paper [6] we reported about 12 newborns with BNSM who
were referred to us for investigations of convulsion and
since then many children been diagnosed with BNSM.
Usually the neonates are born after normal pregnancy and
delivery and none has a family history of convulsions,

Repetitive jerks

Quiet sleep

epilepsy or sleep disturbances. The age at onset of


myoclonic jerks during sleep ranges from 1 to 15 days.
The main feature of the myoclonus is that the jerks end
with awakening. All neonates are neurologically normal.
Video-polygraphic EEG recording shows that myoclonus
occurs only during NREM sleep and is characterised by
synchronous jerks at a frequency of four to five per second
(Fig. 1). Bouts recur irregularly in series lasting 2030
min. If the infant is woken or the sleep phase is changed,
myoclonus stops. The distribution of myoclonus is usually generalised, although the arms are involved more than
the legs. At times the jerking spreads progressively to
other muscle groups. At times myoclonus is segmentary,
involving only one limb or one side of the body. Facial
myoclonias are rare. Myoclonus is rhythmic and sometimes so intense and frequent as to provoke shaking
throughout the body. EEG is always normal, as is psychomotor development of the infants during the follow-up.

Repetitive sleep starts


Sleep starts, also known as hypnagogic or hypnic jerks,
are bilateral, brief body jerks that coincide with sleep
onset. Usually they occur during the transition from wakefulness to sleep and may be considered a physiological
accompaniment of falling asleep. They are included in the
category of sleep-wake transition parasomnias by the
International Classification of Sleep Disorders [1]. At
times sleep starts may be excessive, and configure a true
sleep disorder, characterised by frequent awakenings and
sleep onset difficulty. Excessive sleep starts have been
reported in patients with Parkinsonism [8] and in children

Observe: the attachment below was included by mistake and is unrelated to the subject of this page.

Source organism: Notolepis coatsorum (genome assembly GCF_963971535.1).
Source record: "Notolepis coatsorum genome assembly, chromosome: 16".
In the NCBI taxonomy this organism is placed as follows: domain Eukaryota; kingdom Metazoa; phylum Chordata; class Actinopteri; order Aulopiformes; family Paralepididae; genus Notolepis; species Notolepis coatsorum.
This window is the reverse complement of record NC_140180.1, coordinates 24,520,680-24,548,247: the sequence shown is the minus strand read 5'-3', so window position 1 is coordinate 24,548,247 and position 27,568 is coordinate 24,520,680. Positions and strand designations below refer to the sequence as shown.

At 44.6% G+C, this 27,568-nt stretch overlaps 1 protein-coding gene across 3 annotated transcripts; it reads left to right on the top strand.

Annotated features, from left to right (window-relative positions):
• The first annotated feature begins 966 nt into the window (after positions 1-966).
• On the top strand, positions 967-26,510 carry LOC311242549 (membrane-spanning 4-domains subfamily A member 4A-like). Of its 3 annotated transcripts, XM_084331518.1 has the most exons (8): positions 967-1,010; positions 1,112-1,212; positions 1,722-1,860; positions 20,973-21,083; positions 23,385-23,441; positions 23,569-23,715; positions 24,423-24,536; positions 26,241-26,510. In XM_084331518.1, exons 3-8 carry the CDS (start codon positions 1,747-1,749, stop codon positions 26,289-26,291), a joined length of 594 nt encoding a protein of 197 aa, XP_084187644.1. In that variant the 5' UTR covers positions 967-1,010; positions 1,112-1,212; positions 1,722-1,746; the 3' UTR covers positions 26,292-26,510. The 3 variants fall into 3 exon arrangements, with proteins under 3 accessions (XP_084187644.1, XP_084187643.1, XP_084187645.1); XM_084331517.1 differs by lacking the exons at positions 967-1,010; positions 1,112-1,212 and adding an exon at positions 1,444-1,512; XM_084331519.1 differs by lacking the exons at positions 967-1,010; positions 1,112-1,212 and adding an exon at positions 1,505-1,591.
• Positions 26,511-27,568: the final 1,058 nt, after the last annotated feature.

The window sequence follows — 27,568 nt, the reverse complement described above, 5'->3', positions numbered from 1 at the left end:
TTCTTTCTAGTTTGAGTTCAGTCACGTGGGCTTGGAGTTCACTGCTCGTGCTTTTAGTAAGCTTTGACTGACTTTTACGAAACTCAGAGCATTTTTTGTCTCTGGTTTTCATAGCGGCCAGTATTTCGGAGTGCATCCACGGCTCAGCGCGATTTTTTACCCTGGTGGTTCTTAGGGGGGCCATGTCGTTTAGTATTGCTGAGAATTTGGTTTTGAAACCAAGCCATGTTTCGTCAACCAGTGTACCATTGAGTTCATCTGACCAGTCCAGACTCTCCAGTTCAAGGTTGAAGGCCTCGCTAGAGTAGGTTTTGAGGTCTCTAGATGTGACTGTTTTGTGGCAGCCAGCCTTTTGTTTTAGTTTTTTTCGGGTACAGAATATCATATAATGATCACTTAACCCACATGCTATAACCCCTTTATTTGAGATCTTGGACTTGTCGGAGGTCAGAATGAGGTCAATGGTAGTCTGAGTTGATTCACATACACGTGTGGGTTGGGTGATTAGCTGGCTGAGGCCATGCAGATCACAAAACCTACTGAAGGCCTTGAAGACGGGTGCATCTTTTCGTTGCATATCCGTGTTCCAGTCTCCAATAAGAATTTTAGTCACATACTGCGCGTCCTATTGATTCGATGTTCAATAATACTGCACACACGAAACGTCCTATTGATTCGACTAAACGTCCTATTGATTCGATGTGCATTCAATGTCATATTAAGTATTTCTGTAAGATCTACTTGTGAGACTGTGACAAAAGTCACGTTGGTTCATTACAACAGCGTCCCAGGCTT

with migraine [9]. Excessive sleep starts occurring in

L. Fusco, N. Specchio: Non-epileptic paroxysmal manifestations during sleep

clusters at the onset of sleep have already been reported by


us [10] in neurologically impaired children. We observed
and described the repetitive occurrence of sleep starts in
epileptic children with spastic-dystonic diplegia and cognitive deficits. Usually the children who present with
repetitive sleep starts have tetraparesis, from light to very
severe, both with pyramidal or extrapyramidal features.
Often they previously had a diagnosis of epilepsy in the
first year of life, sometimes West Syndrome or more often
focal motor epilepsy. The onset of repetitive sleep starts is
in the second year of life. The parents came to the physician because of the appearance of multiple spasms during the initial phase of sleep, which have usually been
believed to be a new type of epileptic seizure. Video/EEG
recordings of the events during sleep show the presence of
clusters of massive myoclonic/tonic contractions, resembling sleep starts, in the transition phase between wakefulness and sleep stage I, with the EEG counterpart being
unremarkable. The clusters last from a few to 15 minutes.
The duration of each muscle contraction is from 500 ms to
5 s, depending on the rapidity of the contraction, which
can be more or less tonic. No epileptiform pattern is
observed corresponding to the jerks and often an arousal
response can follow the jerks (Fig. 2). The interictal EEG
is abnormal in most of the children, usually with poorly
organised background activity with a lack of regional differentiation, and the possibility of multiple spike activity,
as they have static encephalopathy and epilepsy. Although
physiological sleep starts are usually a non-periodic event,
in these cases the clinical and EEG characteristics of every
single event permits their definitive classification as sleep
starts. Indeed, muscle contraction is massive, involving
more trunk than limbs, and onset is sudden and usually
spontaneous, but can be induced by acoustic and tactile
stimulation. Clinical characteristics are similar to a startle,
although duration exceeds that usually accepted for physi-

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ological sleep starts. Even in normal subjects sleep starts


can occur in a brief cluster, due to the physiological oscillation between sleep and wakefulness during the period of
falling asleep. In neurologically impaired subjects, this
oscillation can be enhanced by the lack of physiological
inhibition of the pyramidal tract, due to the pyramidal
lesion. Parents suggested that the phenomenon can be limited by the prone position, and this position is now recommended to parents, more than drug therapy. The prone
position can limit movement itself, thus limiting arousal
due to movement and improving the quality of falling